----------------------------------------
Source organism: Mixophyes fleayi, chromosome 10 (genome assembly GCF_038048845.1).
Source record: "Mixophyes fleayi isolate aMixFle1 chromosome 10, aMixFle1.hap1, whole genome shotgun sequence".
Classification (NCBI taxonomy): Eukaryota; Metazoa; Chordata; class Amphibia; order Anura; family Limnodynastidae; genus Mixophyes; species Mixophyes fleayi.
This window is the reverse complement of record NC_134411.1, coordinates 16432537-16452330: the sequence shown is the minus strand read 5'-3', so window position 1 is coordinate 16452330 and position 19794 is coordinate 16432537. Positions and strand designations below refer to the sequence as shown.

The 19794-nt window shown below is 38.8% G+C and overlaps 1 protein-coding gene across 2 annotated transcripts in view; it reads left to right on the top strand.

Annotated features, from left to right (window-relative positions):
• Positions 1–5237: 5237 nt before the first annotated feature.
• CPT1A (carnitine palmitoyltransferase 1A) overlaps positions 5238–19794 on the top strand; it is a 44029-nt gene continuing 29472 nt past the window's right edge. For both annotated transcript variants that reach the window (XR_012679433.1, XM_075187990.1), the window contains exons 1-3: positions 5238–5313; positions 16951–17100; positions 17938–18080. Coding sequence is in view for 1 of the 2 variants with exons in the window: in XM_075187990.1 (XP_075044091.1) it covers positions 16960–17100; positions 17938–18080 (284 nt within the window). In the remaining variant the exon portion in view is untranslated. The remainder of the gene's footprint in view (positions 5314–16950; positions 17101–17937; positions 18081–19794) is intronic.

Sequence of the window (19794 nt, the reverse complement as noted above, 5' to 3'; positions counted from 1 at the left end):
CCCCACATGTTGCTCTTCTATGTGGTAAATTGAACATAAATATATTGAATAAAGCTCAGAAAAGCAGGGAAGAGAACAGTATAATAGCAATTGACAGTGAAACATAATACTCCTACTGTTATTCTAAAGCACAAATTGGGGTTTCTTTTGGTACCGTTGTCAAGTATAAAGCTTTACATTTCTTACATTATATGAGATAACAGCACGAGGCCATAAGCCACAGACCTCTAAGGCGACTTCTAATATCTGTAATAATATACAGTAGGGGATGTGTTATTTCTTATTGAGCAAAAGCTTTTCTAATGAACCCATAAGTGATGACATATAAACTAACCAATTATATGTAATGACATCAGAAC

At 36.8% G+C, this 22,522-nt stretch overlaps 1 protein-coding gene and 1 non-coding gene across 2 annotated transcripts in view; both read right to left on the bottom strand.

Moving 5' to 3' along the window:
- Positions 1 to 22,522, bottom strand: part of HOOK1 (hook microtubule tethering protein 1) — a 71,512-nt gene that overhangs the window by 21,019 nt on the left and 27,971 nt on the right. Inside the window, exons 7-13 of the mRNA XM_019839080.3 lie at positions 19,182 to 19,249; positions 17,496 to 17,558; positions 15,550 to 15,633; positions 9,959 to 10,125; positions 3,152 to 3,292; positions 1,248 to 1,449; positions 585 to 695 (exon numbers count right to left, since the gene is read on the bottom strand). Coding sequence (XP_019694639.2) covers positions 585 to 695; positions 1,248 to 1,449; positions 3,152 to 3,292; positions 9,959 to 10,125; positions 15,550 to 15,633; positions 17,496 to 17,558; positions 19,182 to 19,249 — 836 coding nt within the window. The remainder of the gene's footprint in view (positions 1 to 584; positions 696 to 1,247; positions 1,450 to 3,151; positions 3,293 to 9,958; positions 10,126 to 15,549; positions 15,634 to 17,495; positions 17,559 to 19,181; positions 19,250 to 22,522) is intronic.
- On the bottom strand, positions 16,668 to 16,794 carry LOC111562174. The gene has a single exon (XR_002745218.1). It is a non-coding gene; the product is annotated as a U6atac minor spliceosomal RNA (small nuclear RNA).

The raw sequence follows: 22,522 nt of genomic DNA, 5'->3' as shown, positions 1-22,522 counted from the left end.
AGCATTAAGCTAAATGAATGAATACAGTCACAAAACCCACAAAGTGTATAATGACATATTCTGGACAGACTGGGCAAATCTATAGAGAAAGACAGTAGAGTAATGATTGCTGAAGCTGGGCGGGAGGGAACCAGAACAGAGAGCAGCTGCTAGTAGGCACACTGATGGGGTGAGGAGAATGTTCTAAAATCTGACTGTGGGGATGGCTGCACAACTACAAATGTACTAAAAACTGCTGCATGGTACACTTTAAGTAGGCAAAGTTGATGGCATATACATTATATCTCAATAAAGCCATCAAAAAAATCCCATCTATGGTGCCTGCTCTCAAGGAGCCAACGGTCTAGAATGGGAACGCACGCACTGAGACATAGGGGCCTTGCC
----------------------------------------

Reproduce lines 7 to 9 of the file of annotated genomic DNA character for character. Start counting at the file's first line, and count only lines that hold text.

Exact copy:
• Positions 1–5237: 5237 nt before the first annotated feature.
• CPT1A (carnitine palmitoyltransferase 1A) overlaps positions 5238–19794 on the top strand; it is a 44029-nt gene continuing 29472 nt past the window's right edge. For both annotated transcript variants that reach the window (XR_012679433.1, XM_075187990.1), the window contains exons 1-3: positions 5238–5313; positions 16951–17100; positions 17938–18080. Coding sequence is in view for 1 of the 2 variants with exons in the window: in XM_075187990.1 (XP_075044091.1) it covers positions 16960–17100; positions 17938–18080 (284 nt within the window). In the remaining variant the exon portion in view is untranslated. The remainder of the gene's footprint in view (positions 5314–16950; positions 17101–17937; positions 18081–19794) is intronic.

Sequence of the window (19794 nt, the reverse complement as noted above, 5' to 3'; positions counted from 1 at the left end):